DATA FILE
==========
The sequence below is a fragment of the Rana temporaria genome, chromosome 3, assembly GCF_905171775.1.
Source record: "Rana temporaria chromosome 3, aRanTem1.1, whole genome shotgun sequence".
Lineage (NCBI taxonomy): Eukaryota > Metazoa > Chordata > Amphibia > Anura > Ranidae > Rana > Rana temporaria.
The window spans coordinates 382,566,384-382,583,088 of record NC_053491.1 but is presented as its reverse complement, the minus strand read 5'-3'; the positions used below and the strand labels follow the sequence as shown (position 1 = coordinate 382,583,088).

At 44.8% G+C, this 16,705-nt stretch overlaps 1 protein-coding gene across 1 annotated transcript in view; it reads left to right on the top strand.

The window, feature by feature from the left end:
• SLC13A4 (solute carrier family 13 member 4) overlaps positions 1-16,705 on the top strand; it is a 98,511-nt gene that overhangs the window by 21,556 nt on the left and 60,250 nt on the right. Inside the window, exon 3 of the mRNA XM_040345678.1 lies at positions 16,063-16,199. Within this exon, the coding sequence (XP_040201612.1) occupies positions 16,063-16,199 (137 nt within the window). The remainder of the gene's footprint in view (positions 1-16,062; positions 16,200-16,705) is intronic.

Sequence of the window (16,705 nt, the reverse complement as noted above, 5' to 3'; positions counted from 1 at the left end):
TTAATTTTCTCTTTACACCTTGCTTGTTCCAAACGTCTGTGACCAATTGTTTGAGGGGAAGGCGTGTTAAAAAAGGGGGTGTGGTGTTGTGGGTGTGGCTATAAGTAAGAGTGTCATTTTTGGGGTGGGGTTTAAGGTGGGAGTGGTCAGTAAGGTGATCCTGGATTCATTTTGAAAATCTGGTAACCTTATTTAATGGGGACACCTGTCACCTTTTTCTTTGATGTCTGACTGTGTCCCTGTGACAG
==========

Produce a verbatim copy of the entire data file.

The sequence below is a fragment of the Rana temporaria genome, chromosome 3, assembly GCF_905171775.1.
Source record: "Rana temporaria chromosome 3, aRanTem1.1, whole genome shotgun sequence".
Lineage (NCBI taxonomy): Eukaryota > Metazoa > Chordata > Amphibia > Anura > Ranidae > Rana > Rana temporaria.
The window spans coordinates 382,566,384-382,583,088 of record NC_053491.1 but is presented as its reverse complement, the minus strand read 5'-3'; the positions used below and the strand labels follow the sequence as shown (position 1 = coordinate 382,583,088).

At 44.8% G+C, this 16,705-nt stretch overlaps 1 protein-coding gene across 1 annotated transcript in view; it reads left to right on the top strand.

The window, feature by feature from the left end:
• SLC13A4 (solute carrier family 13 member 4) overlaps positions 1-16,705 on the top strand; it is a 98,511-nt gene that overhangs the window by 21,556 nt on the left and 60,250 nt on the right. Inside the window, exon 3 of the mRNA XM_040345678.1 lies at positions 16,063-16,199. Within this exon, the coding sequence (XP_040201612.1) occupies positions 16,063-16,199 (137 nt within the window). The remainder of the gene's footprint in view (positions 1-16,062; positions 16,200-16,705) is intronic.

Sequence of the window (16,705 nt, the reverse complement as noted above, 5' to 3'; positions counted from 1 at the left end):
TTAATTTTCTCTTTACACCTTGCTTGTTCCAAACGTCTGTGACCAATTGTTTGAGGGGAAGGCGTGTTAAAAAAGGGGGTGTGGTGTTGTGGGTGTGGCTATAAGTAAGAGTGTCATTTTTGGGGTGGGGTTTAAGGTGGGAGTGGTCAGTAAGGTGATCCTGGATTCATTTTGAAAATCTGGTAACCTTATTTAATGGGGACACCTGTCACCTTTTTCTTTGATGTCTGACTGTGTCCCTGTGACAG